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GOC Rates Vs RBI Rates: What should we follow?

GOC Rates Vs RBI Rates: What should we follow?
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Recently, there have been a lot of discussions regarding the rates implied by the Goods Offices Committee (GOC) on invoices and bills. We have compared these with the daily conversion rates imposed by the Reserve Bank of India (RBI), and here’s what I think about it.

To begin with, let’s first understand the roles of GOC and RBI in our business.

A part of The ‘Federation of Publishers & Booksellers’ Associations in India, the GOC is a voluntary organization formed to establish uniform terms for supply of books and journals to libraries, to ensure a fair working margin to booksellers and to provide an efficient service to the libraries.

The committee meets at regular intervals and after considering the fluctuations in currency rates, it decides on the rates of conversion governing the sale of books and journals.

On the other hand, the Reserve Bank of India is India’s central banking institution, which controls the monetary policy of the Indian Rupee. It commenced its operations on 1st April 1935 during the British Rule in accordance with the provisions of the RBI Act, 1934.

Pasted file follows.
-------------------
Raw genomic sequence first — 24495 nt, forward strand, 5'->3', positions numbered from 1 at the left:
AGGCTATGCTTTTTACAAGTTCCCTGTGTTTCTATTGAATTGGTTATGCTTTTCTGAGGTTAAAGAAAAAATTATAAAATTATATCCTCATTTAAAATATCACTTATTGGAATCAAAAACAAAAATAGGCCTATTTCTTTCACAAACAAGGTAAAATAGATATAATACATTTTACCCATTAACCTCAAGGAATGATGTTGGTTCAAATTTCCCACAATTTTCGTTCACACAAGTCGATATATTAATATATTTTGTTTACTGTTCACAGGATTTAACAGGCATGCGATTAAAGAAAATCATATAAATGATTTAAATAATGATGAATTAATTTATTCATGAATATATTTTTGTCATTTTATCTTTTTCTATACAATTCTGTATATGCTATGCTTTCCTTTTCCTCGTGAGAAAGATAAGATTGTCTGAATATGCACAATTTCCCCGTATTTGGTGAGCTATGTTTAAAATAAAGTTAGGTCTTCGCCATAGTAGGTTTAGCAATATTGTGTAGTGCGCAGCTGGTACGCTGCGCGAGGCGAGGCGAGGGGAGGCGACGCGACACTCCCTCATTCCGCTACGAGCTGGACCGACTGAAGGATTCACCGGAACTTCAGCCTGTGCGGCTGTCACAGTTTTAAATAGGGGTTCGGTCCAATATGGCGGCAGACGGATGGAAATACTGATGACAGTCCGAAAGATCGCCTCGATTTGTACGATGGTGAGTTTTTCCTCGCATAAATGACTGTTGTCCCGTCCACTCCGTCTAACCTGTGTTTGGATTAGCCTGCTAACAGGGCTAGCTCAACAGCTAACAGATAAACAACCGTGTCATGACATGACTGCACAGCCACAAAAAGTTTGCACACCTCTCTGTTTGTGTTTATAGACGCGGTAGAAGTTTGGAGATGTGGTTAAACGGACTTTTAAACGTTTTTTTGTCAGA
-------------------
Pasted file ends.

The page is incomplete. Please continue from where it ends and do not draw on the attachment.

What I think?

The GOC rates are meant for the supply of books and journals to Indian libraries for the publications published outside India. This was started in 1984 due to the lack of infrastructure and technology, as libraries had no access to the daily conversion rates.

Here comes our major concern. Since Prints Publications Pvt. Ltd. is one of the major exporters from India that procures books and journals from Indian vendors and supply it to overseas market. The vendors under the garb of GOC rates convert the US$ pricing for books and journals by GOC rate to us, which is generally 5% more than the daily conversion of RBI.

The point here is that our overseas clients pay us through bank transfers for all the exports. The amount gets credited to our accounts on the basis of the daily conversion rates of the RBI. We also have to pay extra banking and collection charges, which is approximately 2% of the total amount.

So, we as an exporter, have to bear a loss of 7-8% on each remittance transaction, whereas vendors bill us on GOC rates.

I understand that this practice of GOC must have been started with good intentions in 1984, as the resources were limited then. But now with the advent of technology, everyone has access to real-time RBI conversion rates. I believe it’s time that the GOC committee and practice must be abolished in the interest of the industry as well as end-user.

As I sign-off with this, I hope to know your thoughts on the same.

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